The inhalation of dust can often trigger a bodily response, commonly in the form of a sneeze. This is a key way that the lungs protect themselves from airborne particles. Most dust particles are large enough to trigger the body’s natural defense mechanisms, but some are small enough to become lodged in the lungs. Dust particles that become stuck in the lungs can lead to a range of respiratory diseases such as “black lung” and asbestosis.
Outdoors, government agencies monitor the air quality and check for small particulates, whereas indoors, it is the responsibility of the building manager and employer. Organizations should be aware of what matter they’re exposing their employees, customers and even neighbors too, for health reasons and process control. This White Paper from OMEGA Engineering investigates the issues that arise from microscopic particulate matter and how organizations can monitor it. Individual sections address:
- Particulate matter air pollution
- Health risks associated with particulate pollution
- Sources of particulate matter pollution
- How to monitor and control particulate pollution
- Five environments that should be monitoring particulate pollution
- Handheld monitoring equipment
Particulate Matter Air Pollution
Air contains a large amount of particulate matter (PM). Particulates in the air can be caused by many means, including dander release from animals, a dirt road throwing up dust and burning refuse which creates thick smoke. There are two forms of this PM: solid particles and aerosols. Solid particles have a large enough mass that they settle out over time, but aerosols are small liquid or solid particles that remain suspended in air.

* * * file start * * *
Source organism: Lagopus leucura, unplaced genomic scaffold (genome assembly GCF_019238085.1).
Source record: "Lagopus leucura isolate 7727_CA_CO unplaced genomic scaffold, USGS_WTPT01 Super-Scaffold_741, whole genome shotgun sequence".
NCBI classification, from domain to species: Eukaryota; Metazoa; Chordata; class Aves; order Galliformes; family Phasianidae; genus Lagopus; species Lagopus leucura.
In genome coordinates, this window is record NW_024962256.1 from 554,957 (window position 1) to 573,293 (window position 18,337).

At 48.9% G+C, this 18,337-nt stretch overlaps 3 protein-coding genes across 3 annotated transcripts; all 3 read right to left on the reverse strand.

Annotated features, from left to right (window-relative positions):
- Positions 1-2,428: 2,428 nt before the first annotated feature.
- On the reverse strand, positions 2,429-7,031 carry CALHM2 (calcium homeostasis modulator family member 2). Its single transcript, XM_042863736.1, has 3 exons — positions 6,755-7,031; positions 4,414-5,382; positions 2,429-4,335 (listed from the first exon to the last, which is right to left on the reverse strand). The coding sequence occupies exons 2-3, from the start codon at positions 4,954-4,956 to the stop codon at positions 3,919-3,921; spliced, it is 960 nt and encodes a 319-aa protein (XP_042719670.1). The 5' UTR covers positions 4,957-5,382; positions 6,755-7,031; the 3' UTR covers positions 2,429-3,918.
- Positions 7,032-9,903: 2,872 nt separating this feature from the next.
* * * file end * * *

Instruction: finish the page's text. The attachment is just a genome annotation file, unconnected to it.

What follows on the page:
PM is classified by its aerodynamic diameter, which is not always the same as its actual size. The aerodynamic diameter of a particle is, “… the diameter of a unit density sphere that would have the identical settling velocity as the particle.” (Sizing particulates this way simplifies the measurement).
Air pollution standards have traditionally been based around measurements of PM greater than 10 microns aerodynamic diameter (referred to as PM10), where monitoring sites would report the particles captured over a given period and measured in terms of micrograms per cubic meter (μg/m3). Recently, concerns have grown regarding the impact of very fine particles on human health. In response, agencies now prefer measurements down to 2.5 microns aerodynamic diameter and a newer particulate pollution meter will report down to PM2.5.
Health Risks Associated with Particulate Pollution
The lungs facilitate the movement of oxygen from the air to the bloodstream. This occurs in the alveoli, which look similar in nature to bunches of grapes (but far smaller) and are located at the ends of the bronchial branches. Capillary veins in the alveoli walls allow oxygen to diffuse into the bloodstream and receive carbon dioxide from the recirculating blood.
Inhaling draws air into the lungs, and along with it airborne particulates. Larger particles are filtered out in the nose by the mucus, with progressively smaller particles being trapped the deeper into the aerobic tract you go. Mechanisms such as mucus, cilia (tiny hairs) and special cells called macrophages all work together to capture (and remove) particulates.
When PM becomes stuck in the lungs, it can produce effects ranging from the relatively minor, e.g. coughing, to major issues, such as asthma attacks, reduced lung function, and even potentially fatal problems like pneumoconiosis. Health problems most commonly occur with very small PM. When PM is of the order of 2.5 microns, it can easily become lodged in the alveoli and the body reacts in a way that can cause permanent damage.
Sources of Particulate Matter Pollution